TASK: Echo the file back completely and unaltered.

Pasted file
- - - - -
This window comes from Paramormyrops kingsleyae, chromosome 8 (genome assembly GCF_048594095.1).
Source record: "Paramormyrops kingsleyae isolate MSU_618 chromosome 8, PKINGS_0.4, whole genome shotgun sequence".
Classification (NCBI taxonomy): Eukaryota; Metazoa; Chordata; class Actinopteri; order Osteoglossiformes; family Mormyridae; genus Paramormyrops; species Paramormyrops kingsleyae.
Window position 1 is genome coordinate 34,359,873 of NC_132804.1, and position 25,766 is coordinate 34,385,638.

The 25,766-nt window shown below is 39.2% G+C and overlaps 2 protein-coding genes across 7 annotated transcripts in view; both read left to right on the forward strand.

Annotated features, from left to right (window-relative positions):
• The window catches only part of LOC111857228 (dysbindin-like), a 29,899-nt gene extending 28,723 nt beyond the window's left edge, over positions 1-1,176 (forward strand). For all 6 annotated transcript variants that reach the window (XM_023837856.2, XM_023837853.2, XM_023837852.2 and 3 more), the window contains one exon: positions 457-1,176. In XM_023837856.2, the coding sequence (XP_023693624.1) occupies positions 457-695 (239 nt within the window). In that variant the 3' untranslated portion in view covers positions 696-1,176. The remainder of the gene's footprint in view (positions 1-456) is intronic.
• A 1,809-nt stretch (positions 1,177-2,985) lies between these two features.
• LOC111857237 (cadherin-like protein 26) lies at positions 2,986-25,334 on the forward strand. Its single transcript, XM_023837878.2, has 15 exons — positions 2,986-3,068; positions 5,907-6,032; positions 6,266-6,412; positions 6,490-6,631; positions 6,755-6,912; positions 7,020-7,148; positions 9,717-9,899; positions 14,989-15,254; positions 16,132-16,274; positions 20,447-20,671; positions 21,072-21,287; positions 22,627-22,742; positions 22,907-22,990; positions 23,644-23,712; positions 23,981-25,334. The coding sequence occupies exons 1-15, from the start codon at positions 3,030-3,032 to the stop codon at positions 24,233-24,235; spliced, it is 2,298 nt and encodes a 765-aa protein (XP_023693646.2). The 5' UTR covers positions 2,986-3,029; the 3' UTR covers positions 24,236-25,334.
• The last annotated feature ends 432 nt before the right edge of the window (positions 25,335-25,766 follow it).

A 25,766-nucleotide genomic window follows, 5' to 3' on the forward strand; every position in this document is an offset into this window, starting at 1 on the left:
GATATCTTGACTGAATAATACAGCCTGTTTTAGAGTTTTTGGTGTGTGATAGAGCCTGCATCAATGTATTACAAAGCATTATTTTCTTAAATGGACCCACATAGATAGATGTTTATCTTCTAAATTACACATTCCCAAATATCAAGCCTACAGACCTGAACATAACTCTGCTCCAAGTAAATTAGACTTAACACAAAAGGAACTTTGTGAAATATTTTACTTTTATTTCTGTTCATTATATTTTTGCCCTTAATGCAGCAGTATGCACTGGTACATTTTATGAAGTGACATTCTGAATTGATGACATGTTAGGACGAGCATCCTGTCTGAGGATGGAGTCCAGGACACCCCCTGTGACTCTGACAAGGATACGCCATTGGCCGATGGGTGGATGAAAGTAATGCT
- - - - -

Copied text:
This window comes from Paramormyrops kingsleyae, chromosome 8 (genome assembly GCF_048594095.1).
Source record: "Paramormyrops kingsleyae isolate MSU_618 chromosome 8, PKINGS_0.4, whole genome shotgun sequence".
Classification (NCBI taxonomy): Eukaryota; Metazoa; Chordata; class Actinopteri; order Osteoglossiformes; family Mormyridae; genus Paramormyrops; species Paramormyrops kingsleyae.
Window position 1 is genome coordinate 34,359,873 of NC_132804.1, and position 25,766 is coordinate 34,385,638.

The 25,766-nt window shown below is 39.2% G+C and overlaps 2 protein-coding genes across 7 annotated transcripts in view; both read left to right on the forward strand.

Annotated features, from left to right (window-relative positions):
• The window catches only part of LOC111857228 (dysbindin-like), a 29,899-nt gene extending 28,723 nt beyond the window's left edge, over positions 1-1,176 (forward strand). For all 6 annotated transcript variants that reach the window (XM_023837856.2, XM_023837853.2, XM_023837852.2 and 3 more), the window contains one exon: positions 457-1,176. In XM_023837856.2, the coding sequence (XP_023693624.1) occupies positions 457-695 (239 nt within the window). In that variant the 3' untranslated portion in view covers positions 696-1,176. The remainder of the gene's footprint in view (positions 1-456) is intronic.
• A 1,809-nt stretch (positions 1,177-2,985) lies between these two features.
• LOC111857237 (cadherin-like protein 26) lies at positions 2,986-25,334 on the forward strand. Its single transcript, XM_023837878.2, has 15 exons — positions 2,986-3,068; positions 5,907-6,032; positions 6,266-6,412; positions 6,490-6,631; positions 6,755-6,912; positions 7,020-7,148; positions 9,717-9,899; positions 14,989-15,254; positions 16,132-16,274; positions 20,447-20,671; positions 21,072-21,287; positions 22,627-22,742; positions 22,907-22,990; positions 23,644-23,712; positions 23,981-25,334. The coding sequence occupies exons 1-15, from the start codon at positions 3,030-3,032 to the stop codon at positions 24,233-24,235; spliced, it is 2,298 nt and encodes a 765-aa protein (XP_023693646.2). The 5' UTR covers positions 2,986-3,029; the 3' UTR covers positions 24,236-25,334.
• The last annotated feature ends 432 nt before the right edge of the window (positions 25,335-25,766 follow it).

A 25,766-nucleotide genomic window follows, 5' to 3' on the forward strand; every position in this document is an offset into this window, starting at 1 on the left:
GATATCTTGACTGAATAATACAGCCTGTTTTAGAGTTTTTGGTGTGTGATAGAGCCTGCATCAATGTATTACAAAGCATTATTTTCTTAAATGGACCCACATAGATAGATGTTTATCTTCTAAATTACACATTCCCAAATATCAAGCCTACAGACCTGAACATAACTCTGCTCCAAGTAAATTAGACTTAACACAAAAGGAACTTTGTGAAATATTTTACTTTTATTTCTGTTCATTATATTTTTGCCCTTAATGCAGCAGTATGCACTGGTACATTTTATGAAGTGACATTCTGAATTGATGACATGTTAGGACGAGCATCCTGTCTGAGGATGGAGTCCAGGACACCCCCTGTGACTCTGACAAGGATACGCCATTGGCCGATGGGTGGATGAAAGTAATGCT